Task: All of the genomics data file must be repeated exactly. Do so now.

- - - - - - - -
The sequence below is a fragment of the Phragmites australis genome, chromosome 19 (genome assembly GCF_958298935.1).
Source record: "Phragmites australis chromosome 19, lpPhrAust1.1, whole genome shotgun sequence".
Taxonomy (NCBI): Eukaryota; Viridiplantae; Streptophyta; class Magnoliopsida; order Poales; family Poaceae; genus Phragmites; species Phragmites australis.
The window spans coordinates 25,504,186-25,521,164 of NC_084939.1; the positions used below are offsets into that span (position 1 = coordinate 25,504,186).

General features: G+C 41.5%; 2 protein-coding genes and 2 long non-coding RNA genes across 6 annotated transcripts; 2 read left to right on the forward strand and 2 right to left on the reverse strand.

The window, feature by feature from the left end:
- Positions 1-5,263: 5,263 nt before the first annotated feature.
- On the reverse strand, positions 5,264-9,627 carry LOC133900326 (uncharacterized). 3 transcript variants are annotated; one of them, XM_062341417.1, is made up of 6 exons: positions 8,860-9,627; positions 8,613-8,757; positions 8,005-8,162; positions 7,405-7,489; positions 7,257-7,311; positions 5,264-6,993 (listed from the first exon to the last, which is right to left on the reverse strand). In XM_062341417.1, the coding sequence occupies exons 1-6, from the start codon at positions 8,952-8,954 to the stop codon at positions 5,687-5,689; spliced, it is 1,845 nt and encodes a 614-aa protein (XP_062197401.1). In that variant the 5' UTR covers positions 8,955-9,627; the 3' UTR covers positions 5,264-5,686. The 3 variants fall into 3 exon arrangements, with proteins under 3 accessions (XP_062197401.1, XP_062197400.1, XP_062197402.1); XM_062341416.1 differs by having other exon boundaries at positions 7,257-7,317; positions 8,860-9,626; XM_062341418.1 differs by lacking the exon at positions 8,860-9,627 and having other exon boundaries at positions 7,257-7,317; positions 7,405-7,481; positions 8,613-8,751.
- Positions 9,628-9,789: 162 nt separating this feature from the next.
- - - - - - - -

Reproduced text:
The sequence below is a fragment of the Phragmites australis genome, chromosome 19 (genome assembly GCF_958298935.1).
Source record: "Phragmites australis chromosome 19, lpPhrAust1.1, whole genome shotgun sequence".
Taxonomy (NCBI): Eukaryota; Viridiplantae; Streptophyta; class Magnoliopsida; order Poales; family Poaceae; genus Phragmites; species Phragmites australis.
The window spans coordinates 25,504,186-25,521,164 of NC_084939.1; the positions used below are offsets into that span (position 1 = coordinate 25,504,186).

General features: G+C 41.5%; 2 protein-coding genes and 2 long non-coding RNA genes across 6 annotated transcripts; 2 read left to right on the forward strand and 2 right to left on the reverse strand.

The window, feature by feature from the left end:
- Positions 1-5,263: 5,263 nt before the first annotated feature.
- On the reverse strand, positions 5,264-9,627 carry LOC133900326 (uncharacterized). 3 transcript variants are annotated; one of them, XM_062341417.1, is made up of 6 exons: positions 8,860-9,627; positions 8,613-8,757; positions 8,005-8,162; positions 7,405-7,489; positions 7,257-7,311; positions 5,264-6,993 (listed from the first exon to the last, which is right to left on the reverse strand). In XM_062341417.1, the coding sequence occupies exons 1-6, from the start codon at positions 8,952-8,954 to the stop codon at positions 5,687-5,689; spliced, it is 1,845 nt and encodes a 614-aa protein (XP_062197401.1). In that variant the 5' UTR covers positions 8,955-9,627; the 3' UTR covers positions 5,264-5,686. The 3 variants fall into 3 exon arrangements, with proteins under 3 accessions (XP_062197401.1, XP_062197400.1, XP_062197402.1); XM_062341416.1 differs by having other exon boundaries at positions 7,257-7,317; positions 8,860-9,626; XM_062341418.1 differs by lacking the exon at positions 8,860-9,627 and having other exon boundaries at positions 7,257-7,317; positions 7,405-7,481; positions 8,613-8,751.
- Positions 9,628-9,789: 162 nt separating this feature from the next.